3. Keep your driving record clean

One of the biggest factors insurance companies use to set your rates is your driving record. Avoiding accidents, speeding tickets, DUIs, and other moving violations is one of the best ways to keep your car insurance rates low.

4. Watch your mileage

Most insurance companies consider your yearly mileage when setting your rates, which means drivers who spend more time on the road are likely to pay more for their car insurance. If you can carpool, work from home, or find other ways to reduce your commute, it will help you get the lowest possible rates.

Does insurance get cheaper at 45?

Insurance rates based on your age typically go down over time, but age isn’t the only factor insurance companies use to set your rates. Your ZIP code, driving history, credit score and the other drivers on your policy can all affect how much you pay.

Also, inflation and other industry-wide changes need to be taken into account — what an insurance company charges for a 45-year-old driver today isn’t necessarily going to be the same amount an insurance company charges for a 45-year-old five years from now. This means you may still pay more (or less) than you expect in the future, even if you get a lower rate because of your age.

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Frequently asked questions

Will my car insurance go down when I turn 50?

Car insurance rates can go down every year until drivers turn 60, but this is not guaranteed. If you get in an accident, move to a new neighborhood, buy a new car, or have any other big changes in your life, your rates could go up (or down), no matter your age.

Why is car insurance so expensive for older drivers?

Teens typically have the highest insurance rates based on their age, but drivers over the age of 60 will likely see small increases in their rates over time. This is because the risk of age-related issues, like slowed reaction times and declining vision, increase as drivers age. Not everyone will have these problems, but insurance companies raise rates for drivers who are 60 or older to make up for the higher risk.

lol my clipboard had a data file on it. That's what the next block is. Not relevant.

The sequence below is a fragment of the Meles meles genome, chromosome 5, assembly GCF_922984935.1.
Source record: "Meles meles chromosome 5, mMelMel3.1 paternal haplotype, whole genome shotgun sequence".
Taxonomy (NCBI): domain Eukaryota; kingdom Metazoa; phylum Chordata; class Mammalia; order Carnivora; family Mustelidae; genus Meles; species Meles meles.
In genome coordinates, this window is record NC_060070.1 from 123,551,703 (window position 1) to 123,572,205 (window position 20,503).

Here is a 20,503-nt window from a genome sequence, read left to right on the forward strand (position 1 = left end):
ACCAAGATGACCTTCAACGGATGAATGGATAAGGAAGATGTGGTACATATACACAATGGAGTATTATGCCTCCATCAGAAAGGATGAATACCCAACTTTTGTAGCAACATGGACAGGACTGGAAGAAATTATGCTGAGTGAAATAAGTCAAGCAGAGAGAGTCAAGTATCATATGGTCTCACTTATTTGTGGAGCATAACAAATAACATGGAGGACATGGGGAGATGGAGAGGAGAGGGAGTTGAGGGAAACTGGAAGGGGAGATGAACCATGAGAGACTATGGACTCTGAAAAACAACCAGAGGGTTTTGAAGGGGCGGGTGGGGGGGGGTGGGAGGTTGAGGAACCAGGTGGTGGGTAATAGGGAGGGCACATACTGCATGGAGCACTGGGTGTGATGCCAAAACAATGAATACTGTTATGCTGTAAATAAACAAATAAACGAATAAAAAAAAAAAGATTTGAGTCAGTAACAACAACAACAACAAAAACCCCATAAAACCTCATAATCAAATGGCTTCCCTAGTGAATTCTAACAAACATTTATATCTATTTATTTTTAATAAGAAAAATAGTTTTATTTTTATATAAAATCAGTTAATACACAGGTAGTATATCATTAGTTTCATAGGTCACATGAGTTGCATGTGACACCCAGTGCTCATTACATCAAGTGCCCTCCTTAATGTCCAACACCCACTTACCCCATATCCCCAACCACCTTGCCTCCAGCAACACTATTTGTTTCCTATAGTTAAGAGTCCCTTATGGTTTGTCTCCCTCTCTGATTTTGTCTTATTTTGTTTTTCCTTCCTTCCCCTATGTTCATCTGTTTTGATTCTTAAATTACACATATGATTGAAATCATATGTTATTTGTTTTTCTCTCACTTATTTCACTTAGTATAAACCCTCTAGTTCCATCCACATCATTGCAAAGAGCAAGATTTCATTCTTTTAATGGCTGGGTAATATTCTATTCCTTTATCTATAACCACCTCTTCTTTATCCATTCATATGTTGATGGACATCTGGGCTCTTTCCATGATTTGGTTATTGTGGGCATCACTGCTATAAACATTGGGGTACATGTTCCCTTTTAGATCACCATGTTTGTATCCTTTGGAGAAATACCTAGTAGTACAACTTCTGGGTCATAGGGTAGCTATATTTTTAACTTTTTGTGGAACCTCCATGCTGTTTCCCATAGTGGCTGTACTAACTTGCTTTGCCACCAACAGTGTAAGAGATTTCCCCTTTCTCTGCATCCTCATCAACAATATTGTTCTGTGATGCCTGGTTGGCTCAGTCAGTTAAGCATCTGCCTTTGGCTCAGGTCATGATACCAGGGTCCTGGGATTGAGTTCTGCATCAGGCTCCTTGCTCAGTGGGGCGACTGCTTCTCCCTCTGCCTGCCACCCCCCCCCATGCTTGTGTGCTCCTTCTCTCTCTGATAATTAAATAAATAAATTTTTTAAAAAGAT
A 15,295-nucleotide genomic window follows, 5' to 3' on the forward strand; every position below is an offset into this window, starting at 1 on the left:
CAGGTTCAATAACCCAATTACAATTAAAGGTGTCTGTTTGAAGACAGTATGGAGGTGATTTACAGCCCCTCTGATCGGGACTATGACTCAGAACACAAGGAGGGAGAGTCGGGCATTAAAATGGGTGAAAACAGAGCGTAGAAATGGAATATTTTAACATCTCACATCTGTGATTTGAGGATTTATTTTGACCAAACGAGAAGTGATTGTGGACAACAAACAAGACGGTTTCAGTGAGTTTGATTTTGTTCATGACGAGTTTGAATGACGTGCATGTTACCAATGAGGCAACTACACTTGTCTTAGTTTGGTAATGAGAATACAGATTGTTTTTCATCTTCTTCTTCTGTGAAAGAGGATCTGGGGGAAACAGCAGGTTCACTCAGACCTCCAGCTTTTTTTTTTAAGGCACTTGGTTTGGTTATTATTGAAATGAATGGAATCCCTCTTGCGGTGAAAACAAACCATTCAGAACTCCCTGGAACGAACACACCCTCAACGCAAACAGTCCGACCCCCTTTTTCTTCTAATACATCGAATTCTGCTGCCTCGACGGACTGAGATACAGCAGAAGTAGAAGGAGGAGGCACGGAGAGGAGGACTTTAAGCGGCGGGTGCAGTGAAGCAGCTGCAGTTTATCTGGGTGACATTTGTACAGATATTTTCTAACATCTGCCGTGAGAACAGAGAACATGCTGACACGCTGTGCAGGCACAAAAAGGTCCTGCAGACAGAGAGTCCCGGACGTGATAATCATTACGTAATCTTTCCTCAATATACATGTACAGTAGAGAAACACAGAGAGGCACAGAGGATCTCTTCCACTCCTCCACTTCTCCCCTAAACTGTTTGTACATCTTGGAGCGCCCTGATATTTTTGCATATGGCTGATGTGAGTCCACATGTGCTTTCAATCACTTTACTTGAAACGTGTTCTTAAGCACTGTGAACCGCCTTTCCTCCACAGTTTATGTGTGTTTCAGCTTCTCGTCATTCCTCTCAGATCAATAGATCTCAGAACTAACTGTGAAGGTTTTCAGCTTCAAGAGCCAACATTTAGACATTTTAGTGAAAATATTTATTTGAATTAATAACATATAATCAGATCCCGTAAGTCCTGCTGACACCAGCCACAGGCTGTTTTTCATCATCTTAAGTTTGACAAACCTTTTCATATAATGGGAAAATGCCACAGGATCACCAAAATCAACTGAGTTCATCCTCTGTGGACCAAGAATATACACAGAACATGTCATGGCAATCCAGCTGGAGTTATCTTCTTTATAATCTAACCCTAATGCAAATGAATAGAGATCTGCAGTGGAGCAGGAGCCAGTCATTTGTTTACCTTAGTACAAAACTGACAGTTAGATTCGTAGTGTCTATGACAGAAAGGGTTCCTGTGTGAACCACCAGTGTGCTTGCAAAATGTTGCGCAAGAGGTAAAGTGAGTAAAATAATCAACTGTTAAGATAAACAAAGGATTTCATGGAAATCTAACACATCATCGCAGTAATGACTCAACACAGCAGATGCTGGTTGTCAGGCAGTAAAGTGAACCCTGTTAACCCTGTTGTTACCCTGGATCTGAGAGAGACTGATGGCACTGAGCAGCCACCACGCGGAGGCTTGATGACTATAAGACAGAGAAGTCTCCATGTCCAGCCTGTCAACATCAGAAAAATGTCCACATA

Why does your address affect what you pay for insurance?

Insurance companies determine rates based on the likelihood that they will have to pay out a claim in the future. Local information, like the number of accidents and moving violations in your area, or the number of reported car thefts near where you live, plays a part in helping insurance companies determine how much to charge you for insurance based on those risks.

Methodology

Policygenius has analyzed car insurance rates provided by Quadrant Information Services for every ZIP code in all 50 states, plus Washington, D.C. 

For full coverage policies, the following coverage limits were used:

  • Bodily injury liability: 50/100

  • Property damage liability: $50,000

  • Uninsured/underinsured motorist: 50/100

  • Comprehensive: $500 deductible

  • Collision: $500 deductible

In some cases, additional coverages were added where required by the state or insurer.

Rates for overall average rate, rates by ZIP code, and cheapest companies determined using averages for single drivers age 30, 35, and 45. Our sample vehicle was a 2017 Toyota Camry LE driven 10,000 miles per year.

Rates for driving violations and “poor” credit were determined using average rates for a single male 30-year-old driver with a credit score under 578.

Some carriers may be represented by affiliates or subsidiaries. Rates provided are a sample of insurance costs. Your actual quotes may differ.